“Oh sure, I’ll have another donut. I am ‘eating for two,’ after all!”
It’s a response familiar to many a pregnant woman — because while you can’t drink, slurp caffeine, or gobble soft cheese, at least you can eat as much as you want.
Or can you?
Experts now warn that moms-to-be who believe in the whole “one for me, one for the baby” thing could risk harming their health and the health of their babies.
New research from the National Charity Partnership in the U.K. has revealed that more than two-thirds of pregnant women have no idea how much they should be eating every day.
While more than one in three pregnant women believe they needed to consume 300 extra calories or more daily, according to the health watchdog, NICE, women don’t actually need any extra calories at all for the first six months. And in the final three months of pregnancy, women only require an extra 200 calories a day — basically the equivalent of two pieces of whole-grain toast with olive oil spread.
More than a quarter of the 2,100 mothers questioned by the NCP admitted that they used “eating for two” as an excuse to consume unhealthy food all the time; more than 63 percent of participants, meanwhile, said they felt pressure from others to eat larger meals than normal.
“The ‘eating for two’ myth has been around for years, but it’s very unhelpful,” said Alex Davis from the NCP. “Eating healthily and consuming healthy portion sizes is important before, during, and after pregnancy to increase the chances of conceiving naturally, reduce the risk of pregnancy and birth-related complications, and stave off health problems like type 2 diabetes and heart and circulatory disease in the long term.”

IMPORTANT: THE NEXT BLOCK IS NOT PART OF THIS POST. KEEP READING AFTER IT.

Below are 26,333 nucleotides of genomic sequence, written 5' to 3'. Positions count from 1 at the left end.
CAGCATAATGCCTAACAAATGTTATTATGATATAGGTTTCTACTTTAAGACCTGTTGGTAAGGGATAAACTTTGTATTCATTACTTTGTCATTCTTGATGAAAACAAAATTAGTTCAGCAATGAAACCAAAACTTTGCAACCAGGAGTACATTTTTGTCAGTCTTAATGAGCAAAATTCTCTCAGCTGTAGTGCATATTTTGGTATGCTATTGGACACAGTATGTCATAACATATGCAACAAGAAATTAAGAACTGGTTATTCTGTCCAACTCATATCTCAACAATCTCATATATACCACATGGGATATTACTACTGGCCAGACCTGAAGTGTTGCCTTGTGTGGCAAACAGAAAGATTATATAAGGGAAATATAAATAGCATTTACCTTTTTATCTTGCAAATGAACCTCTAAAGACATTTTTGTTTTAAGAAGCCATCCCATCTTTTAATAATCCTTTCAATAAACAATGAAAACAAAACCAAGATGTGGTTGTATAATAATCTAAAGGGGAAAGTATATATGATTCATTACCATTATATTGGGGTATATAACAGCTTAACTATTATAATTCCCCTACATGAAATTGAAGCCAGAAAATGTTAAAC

The NCP is working with the Royal College of Obstetricians and Gynecologists (RCOG) to debunk the myth of “eating for two” and make dietary requirements for pregnant women easier to understand.
Professor Janice Rymer, vice president of education at the RCOG, said, “Eating too much during pregnancy and putting on too much weight can be detrimental to both mother and baby. Women who are overweight during pregnancy are at an increased risk of having a miscarriage and developing conditions such as gestational diabetes, high blood pressure, and preeclampsia.”
She added, “They are also more likely to have a premature baby, require a Caesarean section, experience a hemorrhage after birth, or develop a clot, which can be life-threatening. In addition, overweight women have bigger babies who are themselves more likely to become obese and have significant health problems as a result.”
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